No, really. Heaven is a thirty-year-old slum tucked away in Bangalore.
In Heaven, there is a group of girls. Deepu, an indefatigable blind dancer; Joy, the youngest, a transgender Christian convert; Padma, a recently arrived migrant who carries the weight of her family on her shoulders; Banu, the guerilla artist; Rukshana, a queer Muslim.
The story is a little meandering, it’s a little lyrical. The girls are allowed to drive the plot, so we see their internal struggles as much as their external. We see them choose and love and cry, so those scenes aren’t exactly action-packed.
There are objective threats: namely, the destruction of Heaven in order to build a new shopping mall. There are lots of bulldozers. But the other, scarier obstacles are shown in vignettes, and you see heartbreaking glimpses of huge, systemic, global, devastating issues: Girls can’t afford education. Women are sterilized without consent. Marriages are arranged. Men leave, and women are left to eke out a living, outcast. Being female is dangerous. We have to stick together to survive.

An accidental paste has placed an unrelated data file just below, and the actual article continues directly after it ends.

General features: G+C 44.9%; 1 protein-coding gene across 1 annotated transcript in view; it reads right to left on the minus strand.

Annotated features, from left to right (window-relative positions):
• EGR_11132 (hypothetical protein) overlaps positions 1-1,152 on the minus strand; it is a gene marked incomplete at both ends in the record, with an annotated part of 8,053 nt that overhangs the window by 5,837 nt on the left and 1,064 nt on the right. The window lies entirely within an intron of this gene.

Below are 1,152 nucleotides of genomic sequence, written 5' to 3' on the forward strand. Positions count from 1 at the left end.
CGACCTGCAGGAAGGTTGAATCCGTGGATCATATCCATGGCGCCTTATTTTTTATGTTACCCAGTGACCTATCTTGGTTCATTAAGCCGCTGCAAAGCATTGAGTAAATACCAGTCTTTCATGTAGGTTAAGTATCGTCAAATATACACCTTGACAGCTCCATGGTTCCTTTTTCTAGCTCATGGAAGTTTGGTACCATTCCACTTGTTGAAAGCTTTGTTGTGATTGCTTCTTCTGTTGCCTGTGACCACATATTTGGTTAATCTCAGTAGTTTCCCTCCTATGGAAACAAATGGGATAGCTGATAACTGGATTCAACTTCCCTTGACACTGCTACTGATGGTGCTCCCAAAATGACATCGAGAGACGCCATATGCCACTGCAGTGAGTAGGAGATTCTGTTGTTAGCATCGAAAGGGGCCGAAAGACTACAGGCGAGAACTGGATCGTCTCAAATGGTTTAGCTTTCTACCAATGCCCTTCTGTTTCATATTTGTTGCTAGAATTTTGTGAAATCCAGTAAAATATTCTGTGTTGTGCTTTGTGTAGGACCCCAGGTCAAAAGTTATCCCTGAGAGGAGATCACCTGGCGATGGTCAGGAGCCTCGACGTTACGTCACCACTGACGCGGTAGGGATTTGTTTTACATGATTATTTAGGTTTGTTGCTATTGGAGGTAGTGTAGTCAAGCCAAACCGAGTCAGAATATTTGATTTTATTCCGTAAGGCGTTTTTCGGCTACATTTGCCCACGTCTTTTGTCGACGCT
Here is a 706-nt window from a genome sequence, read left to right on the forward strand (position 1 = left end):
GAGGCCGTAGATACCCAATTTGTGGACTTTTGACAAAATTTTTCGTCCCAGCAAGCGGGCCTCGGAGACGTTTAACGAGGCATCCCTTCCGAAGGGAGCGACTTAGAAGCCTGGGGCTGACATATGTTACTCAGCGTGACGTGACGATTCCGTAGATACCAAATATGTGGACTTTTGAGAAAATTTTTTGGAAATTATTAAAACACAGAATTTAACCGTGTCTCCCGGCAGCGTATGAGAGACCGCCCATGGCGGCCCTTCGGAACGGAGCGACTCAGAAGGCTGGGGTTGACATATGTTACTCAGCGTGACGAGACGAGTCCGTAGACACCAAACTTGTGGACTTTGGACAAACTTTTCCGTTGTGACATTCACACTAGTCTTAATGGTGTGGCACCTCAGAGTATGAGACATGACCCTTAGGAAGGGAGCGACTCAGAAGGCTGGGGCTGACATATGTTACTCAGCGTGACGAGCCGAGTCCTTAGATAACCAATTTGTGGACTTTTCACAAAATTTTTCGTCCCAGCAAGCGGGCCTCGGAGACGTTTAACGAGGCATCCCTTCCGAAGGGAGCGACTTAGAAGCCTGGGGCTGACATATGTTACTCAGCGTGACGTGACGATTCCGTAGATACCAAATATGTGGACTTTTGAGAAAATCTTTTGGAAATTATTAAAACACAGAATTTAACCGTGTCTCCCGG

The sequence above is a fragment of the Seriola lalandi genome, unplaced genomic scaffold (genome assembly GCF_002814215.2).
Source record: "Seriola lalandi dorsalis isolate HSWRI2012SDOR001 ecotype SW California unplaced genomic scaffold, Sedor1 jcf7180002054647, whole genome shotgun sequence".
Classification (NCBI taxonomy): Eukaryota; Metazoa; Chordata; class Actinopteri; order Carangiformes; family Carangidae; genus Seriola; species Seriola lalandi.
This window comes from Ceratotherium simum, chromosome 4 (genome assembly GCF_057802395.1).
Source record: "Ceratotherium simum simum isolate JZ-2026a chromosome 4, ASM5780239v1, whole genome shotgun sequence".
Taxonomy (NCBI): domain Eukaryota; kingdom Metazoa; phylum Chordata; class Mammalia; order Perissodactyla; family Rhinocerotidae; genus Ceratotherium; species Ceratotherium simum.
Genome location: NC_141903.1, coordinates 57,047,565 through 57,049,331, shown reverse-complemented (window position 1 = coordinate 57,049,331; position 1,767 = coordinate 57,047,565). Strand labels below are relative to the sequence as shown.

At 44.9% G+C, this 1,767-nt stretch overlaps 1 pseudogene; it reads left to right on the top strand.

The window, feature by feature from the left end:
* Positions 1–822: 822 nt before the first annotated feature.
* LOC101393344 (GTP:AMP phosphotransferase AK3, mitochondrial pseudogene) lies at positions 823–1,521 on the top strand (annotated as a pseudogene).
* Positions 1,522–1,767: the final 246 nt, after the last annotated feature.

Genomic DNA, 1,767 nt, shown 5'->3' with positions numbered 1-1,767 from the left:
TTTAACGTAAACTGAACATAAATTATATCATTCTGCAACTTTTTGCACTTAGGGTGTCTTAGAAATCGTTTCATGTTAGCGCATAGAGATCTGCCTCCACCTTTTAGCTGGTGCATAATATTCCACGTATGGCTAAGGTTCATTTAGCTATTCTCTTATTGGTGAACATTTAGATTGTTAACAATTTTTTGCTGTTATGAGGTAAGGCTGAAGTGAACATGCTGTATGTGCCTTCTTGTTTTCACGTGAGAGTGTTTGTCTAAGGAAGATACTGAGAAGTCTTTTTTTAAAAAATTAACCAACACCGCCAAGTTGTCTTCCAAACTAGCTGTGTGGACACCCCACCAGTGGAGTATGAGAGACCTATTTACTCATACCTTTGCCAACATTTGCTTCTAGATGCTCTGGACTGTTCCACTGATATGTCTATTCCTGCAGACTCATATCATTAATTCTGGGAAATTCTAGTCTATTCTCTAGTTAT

The characters are lovable but an odd mix, so it almost feels…kitschy? Like a mix and match bag of characteristics that were thrown together: Ok, this one is a Christian…convert…transgender! This one is a Muslim…and queer! But it works, because it’s written with a light hand and a clear love for the characters and what they represent, by which I mean, girls women relying on each other, and on each other’s mothers and grandmothers, to carve a place for themselves in this big, awful world.
Despite the themes of poverty and struggle, this is not a treatise. It’s almost whimsical, actually. It’s light enough for a young teenager to read, while not pulling punches about the realities of life in a slum.
I have a few notes. I grew tired of the choppy sentence style, and while I think the characters are drawn well, it’s sometimes hard to keep them straight, especially in the beginning.